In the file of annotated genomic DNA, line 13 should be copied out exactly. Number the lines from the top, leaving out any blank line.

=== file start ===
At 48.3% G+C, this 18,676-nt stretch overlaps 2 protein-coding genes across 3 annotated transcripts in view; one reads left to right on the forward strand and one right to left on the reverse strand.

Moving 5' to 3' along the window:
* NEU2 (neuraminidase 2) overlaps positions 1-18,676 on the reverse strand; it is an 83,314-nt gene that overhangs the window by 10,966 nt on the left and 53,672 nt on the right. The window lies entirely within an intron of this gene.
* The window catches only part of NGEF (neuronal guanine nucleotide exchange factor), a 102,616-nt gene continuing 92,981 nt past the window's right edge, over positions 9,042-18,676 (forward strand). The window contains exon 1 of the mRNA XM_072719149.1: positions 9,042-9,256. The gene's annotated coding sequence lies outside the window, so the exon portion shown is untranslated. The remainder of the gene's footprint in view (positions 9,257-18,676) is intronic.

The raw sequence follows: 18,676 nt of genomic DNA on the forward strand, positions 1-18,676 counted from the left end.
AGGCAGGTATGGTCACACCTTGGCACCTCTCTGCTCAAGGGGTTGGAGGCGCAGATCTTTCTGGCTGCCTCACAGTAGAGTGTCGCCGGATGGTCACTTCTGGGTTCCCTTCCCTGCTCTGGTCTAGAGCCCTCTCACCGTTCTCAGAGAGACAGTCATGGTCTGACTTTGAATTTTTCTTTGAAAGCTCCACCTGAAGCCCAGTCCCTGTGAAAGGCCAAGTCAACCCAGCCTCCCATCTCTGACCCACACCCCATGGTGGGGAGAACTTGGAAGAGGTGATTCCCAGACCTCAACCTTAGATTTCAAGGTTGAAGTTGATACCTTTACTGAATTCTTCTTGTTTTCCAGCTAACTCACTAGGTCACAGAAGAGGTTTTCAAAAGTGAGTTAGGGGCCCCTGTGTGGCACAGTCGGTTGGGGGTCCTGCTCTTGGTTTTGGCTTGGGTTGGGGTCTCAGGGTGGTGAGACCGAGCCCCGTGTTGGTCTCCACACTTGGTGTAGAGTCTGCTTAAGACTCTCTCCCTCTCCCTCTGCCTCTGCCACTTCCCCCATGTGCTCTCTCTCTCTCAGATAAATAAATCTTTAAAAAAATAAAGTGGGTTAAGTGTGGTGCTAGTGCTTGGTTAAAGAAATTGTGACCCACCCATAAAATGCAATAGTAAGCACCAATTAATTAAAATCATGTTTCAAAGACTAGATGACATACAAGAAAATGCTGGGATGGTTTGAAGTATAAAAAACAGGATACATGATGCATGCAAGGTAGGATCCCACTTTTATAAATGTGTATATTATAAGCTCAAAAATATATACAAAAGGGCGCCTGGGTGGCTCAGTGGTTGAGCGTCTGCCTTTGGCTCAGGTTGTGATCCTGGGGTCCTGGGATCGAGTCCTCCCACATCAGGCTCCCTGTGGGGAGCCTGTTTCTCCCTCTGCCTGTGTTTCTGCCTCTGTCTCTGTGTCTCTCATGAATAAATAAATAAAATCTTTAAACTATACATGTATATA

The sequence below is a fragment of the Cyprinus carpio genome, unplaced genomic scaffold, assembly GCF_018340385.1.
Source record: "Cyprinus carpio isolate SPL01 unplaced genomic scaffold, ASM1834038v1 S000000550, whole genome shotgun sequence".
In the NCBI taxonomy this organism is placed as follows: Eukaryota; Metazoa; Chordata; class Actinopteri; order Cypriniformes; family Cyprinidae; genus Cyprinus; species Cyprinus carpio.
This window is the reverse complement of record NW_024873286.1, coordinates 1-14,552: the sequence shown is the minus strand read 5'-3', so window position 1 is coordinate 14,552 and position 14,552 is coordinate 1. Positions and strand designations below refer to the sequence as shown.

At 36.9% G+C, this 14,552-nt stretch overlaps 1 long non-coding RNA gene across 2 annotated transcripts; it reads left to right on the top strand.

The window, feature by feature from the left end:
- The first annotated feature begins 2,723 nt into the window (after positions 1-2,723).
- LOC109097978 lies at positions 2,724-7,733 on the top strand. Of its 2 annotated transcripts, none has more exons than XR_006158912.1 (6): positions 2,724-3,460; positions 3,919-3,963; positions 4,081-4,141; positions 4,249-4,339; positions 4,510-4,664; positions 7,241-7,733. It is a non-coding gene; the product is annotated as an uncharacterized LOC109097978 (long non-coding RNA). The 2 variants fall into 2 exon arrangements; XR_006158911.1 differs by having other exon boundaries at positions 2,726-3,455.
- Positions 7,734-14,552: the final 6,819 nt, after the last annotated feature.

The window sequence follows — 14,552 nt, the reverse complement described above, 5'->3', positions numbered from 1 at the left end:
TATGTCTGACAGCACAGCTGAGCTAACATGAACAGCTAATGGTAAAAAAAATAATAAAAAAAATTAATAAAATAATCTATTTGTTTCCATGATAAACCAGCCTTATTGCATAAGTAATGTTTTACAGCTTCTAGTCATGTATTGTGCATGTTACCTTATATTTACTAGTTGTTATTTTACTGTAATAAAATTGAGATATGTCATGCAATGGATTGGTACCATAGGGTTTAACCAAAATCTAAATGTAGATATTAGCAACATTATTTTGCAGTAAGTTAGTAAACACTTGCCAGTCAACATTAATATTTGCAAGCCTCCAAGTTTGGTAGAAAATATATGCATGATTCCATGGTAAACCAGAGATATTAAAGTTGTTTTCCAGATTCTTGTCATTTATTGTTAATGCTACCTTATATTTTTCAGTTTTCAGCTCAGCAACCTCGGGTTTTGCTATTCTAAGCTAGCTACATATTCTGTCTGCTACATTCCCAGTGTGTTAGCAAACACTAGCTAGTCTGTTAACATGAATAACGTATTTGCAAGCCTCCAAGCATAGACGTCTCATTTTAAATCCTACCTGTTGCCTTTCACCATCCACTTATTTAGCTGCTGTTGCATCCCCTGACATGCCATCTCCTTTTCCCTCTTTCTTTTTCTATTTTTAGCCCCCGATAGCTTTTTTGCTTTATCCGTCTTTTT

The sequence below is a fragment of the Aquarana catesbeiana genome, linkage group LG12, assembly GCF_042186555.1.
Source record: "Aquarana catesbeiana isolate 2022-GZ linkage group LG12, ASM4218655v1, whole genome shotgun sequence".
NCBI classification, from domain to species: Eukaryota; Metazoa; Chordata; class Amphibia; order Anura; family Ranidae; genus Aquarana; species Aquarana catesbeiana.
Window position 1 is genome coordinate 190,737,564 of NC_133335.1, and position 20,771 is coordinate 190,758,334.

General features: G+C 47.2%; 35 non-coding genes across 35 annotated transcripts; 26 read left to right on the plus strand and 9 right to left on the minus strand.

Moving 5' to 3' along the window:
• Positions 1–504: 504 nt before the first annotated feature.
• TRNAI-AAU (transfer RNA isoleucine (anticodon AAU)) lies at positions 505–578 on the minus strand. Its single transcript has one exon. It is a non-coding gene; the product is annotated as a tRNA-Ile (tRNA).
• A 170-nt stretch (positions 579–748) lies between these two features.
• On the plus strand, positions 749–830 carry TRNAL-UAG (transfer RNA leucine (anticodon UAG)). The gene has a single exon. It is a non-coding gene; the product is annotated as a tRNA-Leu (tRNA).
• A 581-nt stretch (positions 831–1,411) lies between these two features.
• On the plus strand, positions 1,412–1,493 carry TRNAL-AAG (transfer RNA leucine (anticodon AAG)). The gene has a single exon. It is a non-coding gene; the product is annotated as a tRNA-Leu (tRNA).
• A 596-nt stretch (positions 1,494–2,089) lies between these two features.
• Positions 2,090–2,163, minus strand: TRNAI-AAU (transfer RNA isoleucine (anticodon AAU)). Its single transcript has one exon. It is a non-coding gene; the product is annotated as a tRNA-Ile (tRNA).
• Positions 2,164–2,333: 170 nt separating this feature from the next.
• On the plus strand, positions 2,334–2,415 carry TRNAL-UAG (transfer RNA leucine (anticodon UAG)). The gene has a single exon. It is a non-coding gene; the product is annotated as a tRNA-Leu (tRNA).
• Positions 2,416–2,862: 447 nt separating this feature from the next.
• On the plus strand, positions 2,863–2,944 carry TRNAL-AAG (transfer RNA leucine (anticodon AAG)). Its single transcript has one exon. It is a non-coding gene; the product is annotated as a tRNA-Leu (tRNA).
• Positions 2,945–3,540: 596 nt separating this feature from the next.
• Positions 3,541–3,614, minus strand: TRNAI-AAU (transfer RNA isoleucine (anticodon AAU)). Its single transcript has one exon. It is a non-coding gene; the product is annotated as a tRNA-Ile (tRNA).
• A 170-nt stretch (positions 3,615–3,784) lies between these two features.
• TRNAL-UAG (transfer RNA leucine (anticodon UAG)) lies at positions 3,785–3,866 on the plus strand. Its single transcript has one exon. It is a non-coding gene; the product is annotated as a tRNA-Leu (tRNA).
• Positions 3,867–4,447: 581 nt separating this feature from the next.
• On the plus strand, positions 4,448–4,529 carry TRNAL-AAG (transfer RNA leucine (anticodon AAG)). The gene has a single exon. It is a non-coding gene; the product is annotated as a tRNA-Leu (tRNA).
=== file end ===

- The first annotated feature begins 2,723 nt into the window (after positions 1-2,723).